Throughout the country, the move to expand the zones open to commercial and private as well as academic and police drones has people anxious, not only about government surveillance, but about the potential for spying by others, even stalkers or burglars.
And there are safety concerns: worries about devices falling or colliding with buildings or other structures. There are potential issues involving trespassing and even liability: if a tree limb on your property falls and smashes a small drone, do you owe the owner of the device damages?
Such issues are bound to arise with the expected appearance of thousands of drones in American airspace within the next two years. Many can’t be settled in advance, but will have to be decided by litigation; in the words of a Congressional Research Service report entitled Integration of Drones into Domestic Airspace: Selected Legal Issues (available at www.fas.org/sgp/crs/natsec/R42940.pdf), “As drones are further introduced into the national airspace, courts will have to work this new form of technology into their jurisprudence.”
In Massachusetts, state representative Colleen Gary of Dracut has introduced a bill, H1357, to limit the use of drones. That bill would, among other things, prohibit the equipping of drones with weapons, and the collection by a drone of data “on individuals, homes, and areas” other than the individual the drone operator has a warrant to monitor. So far, more than 40 states have introduced some type of legislation to regulate drones.• —SK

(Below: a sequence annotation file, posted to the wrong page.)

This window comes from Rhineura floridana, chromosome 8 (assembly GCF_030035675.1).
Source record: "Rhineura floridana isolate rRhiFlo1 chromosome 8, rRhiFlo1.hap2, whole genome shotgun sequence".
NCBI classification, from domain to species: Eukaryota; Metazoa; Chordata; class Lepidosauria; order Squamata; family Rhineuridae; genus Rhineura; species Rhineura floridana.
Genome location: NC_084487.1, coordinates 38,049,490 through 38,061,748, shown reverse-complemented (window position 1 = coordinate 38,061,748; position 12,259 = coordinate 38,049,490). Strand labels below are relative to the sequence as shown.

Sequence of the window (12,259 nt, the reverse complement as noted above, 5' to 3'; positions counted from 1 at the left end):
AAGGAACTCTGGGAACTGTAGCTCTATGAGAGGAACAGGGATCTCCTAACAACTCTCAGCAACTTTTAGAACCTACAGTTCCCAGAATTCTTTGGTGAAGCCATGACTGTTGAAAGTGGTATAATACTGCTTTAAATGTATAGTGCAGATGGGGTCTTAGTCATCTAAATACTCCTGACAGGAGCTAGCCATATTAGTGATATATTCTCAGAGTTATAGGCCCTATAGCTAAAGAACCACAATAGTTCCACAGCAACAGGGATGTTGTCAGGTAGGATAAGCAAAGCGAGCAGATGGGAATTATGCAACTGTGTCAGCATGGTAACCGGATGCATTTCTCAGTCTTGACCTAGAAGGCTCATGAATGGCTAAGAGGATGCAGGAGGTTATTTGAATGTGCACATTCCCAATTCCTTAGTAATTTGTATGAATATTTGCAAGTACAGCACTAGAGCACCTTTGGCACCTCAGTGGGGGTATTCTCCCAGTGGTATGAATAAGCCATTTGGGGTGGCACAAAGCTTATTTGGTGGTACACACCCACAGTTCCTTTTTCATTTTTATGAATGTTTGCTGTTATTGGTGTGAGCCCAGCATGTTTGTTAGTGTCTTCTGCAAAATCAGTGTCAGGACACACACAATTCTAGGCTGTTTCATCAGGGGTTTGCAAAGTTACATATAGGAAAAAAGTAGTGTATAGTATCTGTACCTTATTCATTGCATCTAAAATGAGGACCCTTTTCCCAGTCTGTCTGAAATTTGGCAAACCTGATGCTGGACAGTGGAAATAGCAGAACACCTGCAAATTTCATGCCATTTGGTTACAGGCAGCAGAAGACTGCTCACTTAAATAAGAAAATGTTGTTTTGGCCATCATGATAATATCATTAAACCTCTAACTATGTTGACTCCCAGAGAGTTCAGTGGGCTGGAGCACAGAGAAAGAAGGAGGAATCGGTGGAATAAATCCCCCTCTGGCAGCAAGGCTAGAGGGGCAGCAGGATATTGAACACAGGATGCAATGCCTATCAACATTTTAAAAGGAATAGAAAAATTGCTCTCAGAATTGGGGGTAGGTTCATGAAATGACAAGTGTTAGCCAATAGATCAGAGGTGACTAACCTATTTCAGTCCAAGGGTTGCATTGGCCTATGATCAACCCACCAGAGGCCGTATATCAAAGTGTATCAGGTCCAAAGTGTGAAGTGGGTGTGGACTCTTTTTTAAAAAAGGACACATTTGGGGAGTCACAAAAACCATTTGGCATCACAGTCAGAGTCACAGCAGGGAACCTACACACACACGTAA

Fight to Save Historic House Fails
Springfield has lost a historically important building, despite a last-ditch effort to save it.
Late last month, the Sisters of Providence Health System announced that the Allis Mansion, which sits on the campus of Mercy Medical Center, would be knocked down to make way for parking for a $20 million office complex planned for the site. SPHS first applied for a permit to demolish the mansion late last year, but held off after historic preservationists in the city asked the organization to try to find a developer interested in the building. (See “Last Chance to Save a Piece of History,” March 12, 2013, www.valleyadvocate.com.)
SPHS agreed, putting out a request for proposals last winter. While the hospital received one proposal, from Peter Picknelly’s Opal Real Estate Group, the two parties have since concluded that a rehab of the building is not feasible.
Built in 1867, the Allis Mansion was the home of Haitsill Hastings Allis, who owned a brick works in the city. It was later bought by the Catholic diocese, serving as the bishop’s home before becoming part of the hospital now known as Mercy Medical Center. In 2010, the home was named to a list of “most endangered historic resources” by PreservationMass, a statewide preservation group.
Bob McCarroll, a member of the Springfield Historical Commission who worked to save the building, lamented the loss of the house, which he described as “one of the largest and oldest mansions left in the city. …